Subject: Wanted: C/perl/sh/x86asm (etc) programming tools
To: None <current-users@NetBSD.ORG>
From: Travis Hassloch x231 <firstname.lastname@example.org>
Date: 07/25/1996 11:30:06
While I don't make it a habit of posting to multiple lists, I wanted
to be as ecumenical as possible so as to get the most responses.
I've searched UGU and a couple other archives, but I'm still looking for:
programming tools for...
C - including ``code exploration'' tools for trying to track code flow
through the kernel and other large beasts...
so far: ctags, cflow (is out for Linux, prob FreeBSD too), [x]lint
sh - m4 works beautifully; snagged a bunch of macros from autoconf and
dressed them up to be what _could_ be a mostly-shell-independent
programming language (I use that term with strong reservations).
I use it here at work to generate portable but highly redundant
shell scripts that don't rely on fancy features like, oh, the
case statement or shell functions... ;) or that they work right.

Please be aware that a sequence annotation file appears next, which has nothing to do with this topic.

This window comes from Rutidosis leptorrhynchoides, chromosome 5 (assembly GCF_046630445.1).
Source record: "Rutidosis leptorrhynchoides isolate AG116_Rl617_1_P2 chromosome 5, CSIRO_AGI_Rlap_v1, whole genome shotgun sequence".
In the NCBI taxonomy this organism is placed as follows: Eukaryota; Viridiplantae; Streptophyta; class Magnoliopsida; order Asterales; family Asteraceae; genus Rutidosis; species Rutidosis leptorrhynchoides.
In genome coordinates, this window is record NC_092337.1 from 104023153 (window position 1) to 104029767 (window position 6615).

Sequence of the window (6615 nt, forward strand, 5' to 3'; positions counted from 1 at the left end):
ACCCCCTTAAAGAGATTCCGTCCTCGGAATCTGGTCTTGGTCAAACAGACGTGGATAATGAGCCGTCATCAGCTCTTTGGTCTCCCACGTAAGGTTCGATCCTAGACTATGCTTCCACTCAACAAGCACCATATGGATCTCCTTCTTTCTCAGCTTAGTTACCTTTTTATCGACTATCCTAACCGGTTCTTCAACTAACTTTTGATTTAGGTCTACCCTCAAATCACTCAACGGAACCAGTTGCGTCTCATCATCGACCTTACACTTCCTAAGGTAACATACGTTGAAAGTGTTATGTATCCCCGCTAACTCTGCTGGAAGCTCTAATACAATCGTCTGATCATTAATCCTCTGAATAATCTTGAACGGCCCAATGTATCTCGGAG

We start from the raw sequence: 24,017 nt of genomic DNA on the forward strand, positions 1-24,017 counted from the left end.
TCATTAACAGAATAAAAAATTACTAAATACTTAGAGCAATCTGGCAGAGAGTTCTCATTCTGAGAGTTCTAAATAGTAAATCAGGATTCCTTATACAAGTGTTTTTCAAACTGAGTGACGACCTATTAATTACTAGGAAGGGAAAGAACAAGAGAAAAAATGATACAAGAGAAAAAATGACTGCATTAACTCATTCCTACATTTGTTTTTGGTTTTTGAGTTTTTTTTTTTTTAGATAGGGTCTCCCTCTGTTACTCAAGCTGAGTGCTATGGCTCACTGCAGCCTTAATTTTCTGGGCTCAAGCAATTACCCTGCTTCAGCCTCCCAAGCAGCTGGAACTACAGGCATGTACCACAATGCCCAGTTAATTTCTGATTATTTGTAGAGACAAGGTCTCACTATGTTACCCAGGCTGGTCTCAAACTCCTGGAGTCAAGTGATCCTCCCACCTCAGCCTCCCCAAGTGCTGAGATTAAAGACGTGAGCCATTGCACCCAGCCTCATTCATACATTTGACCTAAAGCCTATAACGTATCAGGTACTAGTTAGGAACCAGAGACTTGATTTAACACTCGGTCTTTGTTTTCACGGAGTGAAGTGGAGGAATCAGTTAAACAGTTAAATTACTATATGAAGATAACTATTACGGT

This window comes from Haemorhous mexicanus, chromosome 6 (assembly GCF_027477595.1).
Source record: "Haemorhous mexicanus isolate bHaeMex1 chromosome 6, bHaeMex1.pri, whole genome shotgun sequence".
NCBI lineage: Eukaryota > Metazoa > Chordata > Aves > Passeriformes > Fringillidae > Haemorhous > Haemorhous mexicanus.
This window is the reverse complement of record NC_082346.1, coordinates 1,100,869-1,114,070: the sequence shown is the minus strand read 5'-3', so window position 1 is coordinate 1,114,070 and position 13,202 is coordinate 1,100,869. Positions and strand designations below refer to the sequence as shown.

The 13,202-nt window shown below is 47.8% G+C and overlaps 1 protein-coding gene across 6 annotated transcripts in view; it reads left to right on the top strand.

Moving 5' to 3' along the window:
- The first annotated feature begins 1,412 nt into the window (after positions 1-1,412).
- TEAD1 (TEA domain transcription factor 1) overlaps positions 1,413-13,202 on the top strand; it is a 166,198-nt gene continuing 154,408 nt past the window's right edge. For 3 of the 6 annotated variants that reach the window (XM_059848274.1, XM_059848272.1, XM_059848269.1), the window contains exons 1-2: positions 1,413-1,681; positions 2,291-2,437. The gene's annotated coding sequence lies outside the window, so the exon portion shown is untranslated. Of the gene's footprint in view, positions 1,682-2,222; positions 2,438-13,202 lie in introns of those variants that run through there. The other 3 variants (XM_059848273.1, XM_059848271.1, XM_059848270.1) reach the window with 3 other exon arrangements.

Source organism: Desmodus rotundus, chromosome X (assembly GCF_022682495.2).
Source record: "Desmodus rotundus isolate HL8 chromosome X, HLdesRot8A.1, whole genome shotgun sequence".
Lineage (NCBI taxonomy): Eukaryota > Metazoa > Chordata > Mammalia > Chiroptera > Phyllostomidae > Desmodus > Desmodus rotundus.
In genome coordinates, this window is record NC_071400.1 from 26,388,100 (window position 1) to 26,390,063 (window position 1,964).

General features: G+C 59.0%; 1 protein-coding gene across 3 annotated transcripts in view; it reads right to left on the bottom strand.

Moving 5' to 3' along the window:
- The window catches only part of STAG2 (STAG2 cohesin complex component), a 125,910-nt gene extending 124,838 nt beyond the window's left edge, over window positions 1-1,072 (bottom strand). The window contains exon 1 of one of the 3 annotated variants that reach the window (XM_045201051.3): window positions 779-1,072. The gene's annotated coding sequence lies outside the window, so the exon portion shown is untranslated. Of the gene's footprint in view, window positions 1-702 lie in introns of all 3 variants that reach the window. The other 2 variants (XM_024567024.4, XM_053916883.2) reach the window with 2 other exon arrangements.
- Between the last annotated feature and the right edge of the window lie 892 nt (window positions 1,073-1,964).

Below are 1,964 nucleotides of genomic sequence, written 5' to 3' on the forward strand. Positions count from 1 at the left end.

It'd work okay for doing simple scripts that just set envars
and envars that point to other envars by name, and could do
nested command subst on sh's that don't support it with temp vars...
PERL - no real programming tools here, but there's a byacc that emits
C or PERL (sort of a overstatement, since you have to write the
actions and headers for the rules in one or the other) that
lets you throw together parsers quickly (hope your lexer is simple)
A ``perlflow'' utility, if possible, would be nice
misc - it'd be nice to maintain keyword and/or function names across
large hierarchies of code; I would probably generate database for C
mostly, but it'd be nice to have a framework to parse the info out
of any language. Maybe some search engine like pursuit might work
but there has to be something better for code
WEB, noweb, nuweb(?) look interesting, haven't used 'em
Something to show variable lifetimes (first use, last use) would be
nice in several languages, but most notably assembler
Travis Hassloch, Illuminatus Double-Prime | P=NP if (P=0 or N=1)
``Software code is the language that makes computer programs run'' [sic]